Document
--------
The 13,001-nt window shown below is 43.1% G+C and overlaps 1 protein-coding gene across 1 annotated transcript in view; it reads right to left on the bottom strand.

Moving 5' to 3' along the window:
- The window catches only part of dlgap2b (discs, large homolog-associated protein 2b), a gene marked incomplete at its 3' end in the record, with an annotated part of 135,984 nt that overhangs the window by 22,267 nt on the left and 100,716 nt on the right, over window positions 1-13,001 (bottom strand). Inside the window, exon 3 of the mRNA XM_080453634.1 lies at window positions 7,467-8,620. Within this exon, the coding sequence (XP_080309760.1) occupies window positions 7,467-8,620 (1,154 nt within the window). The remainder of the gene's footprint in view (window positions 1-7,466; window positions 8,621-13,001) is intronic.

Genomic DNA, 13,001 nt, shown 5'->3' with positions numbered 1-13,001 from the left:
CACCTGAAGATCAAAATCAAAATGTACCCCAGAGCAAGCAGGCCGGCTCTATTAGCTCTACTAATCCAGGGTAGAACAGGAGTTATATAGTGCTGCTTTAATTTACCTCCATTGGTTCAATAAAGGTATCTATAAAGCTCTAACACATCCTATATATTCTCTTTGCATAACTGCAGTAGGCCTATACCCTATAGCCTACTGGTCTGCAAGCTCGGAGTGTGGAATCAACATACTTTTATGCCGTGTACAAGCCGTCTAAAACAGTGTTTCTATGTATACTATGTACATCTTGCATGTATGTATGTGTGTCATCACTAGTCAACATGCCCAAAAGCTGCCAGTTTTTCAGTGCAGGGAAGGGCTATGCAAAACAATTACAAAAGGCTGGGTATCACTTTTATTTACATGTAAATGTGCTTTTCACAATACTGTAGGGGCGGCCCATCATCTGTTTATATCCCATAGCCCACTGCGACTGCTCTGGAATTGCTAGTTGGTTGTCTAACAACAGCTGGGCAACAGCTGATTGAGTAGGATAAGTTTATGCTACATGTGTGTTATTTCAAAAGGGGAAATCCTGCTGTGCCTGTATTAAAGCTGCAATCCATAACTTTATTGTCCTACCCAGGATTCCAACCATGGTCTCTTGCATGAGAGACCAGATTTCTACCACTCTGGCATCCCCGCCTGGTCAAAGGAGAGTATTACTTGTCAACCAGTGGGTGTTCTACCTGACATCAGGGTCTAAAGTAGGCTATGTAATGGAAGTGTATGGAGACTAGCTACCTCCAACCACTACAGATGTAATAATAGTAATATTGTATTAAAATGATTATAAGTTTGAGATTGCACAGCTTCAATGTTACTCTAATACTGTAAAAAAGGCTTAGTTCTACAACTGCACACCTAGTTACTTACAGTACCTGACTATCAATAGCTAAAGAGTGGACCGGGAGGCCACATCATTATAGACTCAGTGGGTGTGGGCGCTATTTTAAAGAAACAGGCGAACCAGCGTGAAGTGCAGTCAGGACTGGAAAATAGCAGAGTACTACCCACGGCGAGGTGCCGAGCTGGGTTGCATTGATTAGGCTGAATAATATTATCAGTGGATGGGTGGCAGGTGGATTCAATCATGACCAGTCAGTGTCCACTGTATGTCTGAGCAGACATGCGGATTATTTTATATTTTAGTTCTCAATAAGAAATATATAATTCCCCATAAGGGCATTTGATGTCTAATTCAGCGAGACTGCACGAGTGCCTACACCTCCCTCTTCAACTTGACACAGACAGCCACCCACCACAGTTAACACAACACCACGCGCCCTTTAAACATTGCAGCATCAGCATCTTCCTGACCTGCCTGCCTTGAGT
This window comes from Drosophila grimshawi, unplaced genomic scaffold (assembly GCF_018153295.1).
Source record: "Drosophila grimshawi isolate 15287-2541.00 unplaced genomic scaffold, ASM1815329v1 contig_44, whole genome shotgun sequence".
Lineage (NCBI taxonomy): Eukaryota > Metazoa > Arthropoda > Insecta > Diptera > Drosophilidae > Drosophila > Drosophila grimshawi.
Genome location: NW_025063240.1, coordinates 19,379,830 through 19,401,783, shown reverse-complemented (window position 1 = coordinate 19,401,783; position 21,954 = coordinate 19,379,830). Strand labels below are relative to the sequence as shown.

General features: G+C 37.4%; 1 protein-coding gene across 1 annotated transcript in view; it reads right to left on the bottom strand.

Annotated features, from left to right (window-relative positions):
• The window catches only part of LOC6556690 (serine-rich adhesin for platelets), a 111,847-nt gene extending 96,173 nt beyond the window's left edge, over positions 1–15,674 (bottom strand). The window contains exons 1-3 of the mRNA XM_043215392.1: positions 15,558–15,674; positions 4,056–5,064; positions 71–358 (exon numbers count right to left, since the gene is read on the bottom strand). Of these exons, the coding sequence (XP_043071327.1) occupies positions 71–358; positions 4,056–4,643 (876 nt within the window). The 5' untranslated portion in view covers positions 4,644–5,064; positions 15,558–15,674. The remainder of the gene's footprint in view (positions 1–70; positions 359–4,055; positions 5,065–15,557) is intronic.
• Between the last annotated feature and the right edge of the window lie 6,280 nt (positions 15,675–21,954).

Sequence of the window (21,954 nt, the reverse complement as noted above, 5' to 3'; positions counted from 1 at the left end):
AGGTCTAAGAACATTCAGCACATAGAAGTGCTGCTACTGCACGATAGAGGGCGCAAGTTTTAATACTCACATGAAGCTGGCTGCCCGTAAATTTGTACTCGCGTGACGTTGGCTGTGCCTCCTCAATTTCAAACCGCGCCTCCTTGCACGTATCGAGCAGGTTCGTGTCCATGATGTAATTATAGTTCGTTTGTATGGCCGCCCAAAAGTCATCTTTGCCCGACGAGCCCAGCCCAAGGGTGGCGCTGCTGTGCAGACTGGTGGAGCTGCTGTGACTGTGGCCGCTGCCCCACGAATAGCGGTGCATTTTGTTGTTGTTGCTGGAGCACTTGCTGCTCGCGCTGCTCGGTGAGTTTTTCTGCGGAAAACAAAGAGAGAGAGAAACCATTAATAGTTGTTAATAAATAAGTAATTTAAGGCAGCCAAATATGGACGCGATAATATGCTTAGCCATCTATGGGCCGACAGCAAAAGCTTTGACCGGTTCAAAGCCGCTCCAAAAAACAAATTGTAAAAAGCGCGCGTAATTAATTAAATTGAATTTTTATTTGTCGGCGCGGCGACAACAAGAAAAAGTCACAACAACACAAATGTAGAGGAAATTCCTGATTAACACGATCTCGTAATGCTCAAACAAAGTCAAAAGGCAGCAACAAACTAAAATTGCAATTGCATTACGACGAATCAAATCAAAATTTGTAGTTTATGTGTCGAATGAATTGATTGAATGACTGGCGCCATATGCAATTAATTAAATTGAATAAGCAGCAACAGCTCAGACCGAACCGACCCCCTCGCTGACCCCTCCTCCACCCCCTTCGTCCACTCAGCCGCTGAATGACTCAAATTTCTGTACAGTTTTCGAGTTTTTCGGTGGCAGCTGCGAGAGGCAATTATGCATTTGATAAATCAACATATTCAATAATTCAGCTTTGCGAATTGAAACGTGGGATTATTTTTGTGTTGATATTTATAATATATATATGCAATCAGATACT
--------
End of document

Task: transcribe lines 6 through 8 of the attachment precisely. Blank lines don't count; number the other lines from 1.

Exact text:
This window comes from Drosophila grimshawi, unplaced genomic scaffold (assembly GCF_018153295.1).
Source record: "Drosophila grimshawi isolate 15287-2541.00 unplaced genomic scaffold, ASM1815329v1 contig_44, whole genome shotgun sequence".
Lineage (NCBI taxonomy): Eukaryota > Metazoa > Arthropoda > Insecta > Diptera > Drosophilidae > Drosophila > Drosophila grimshawi.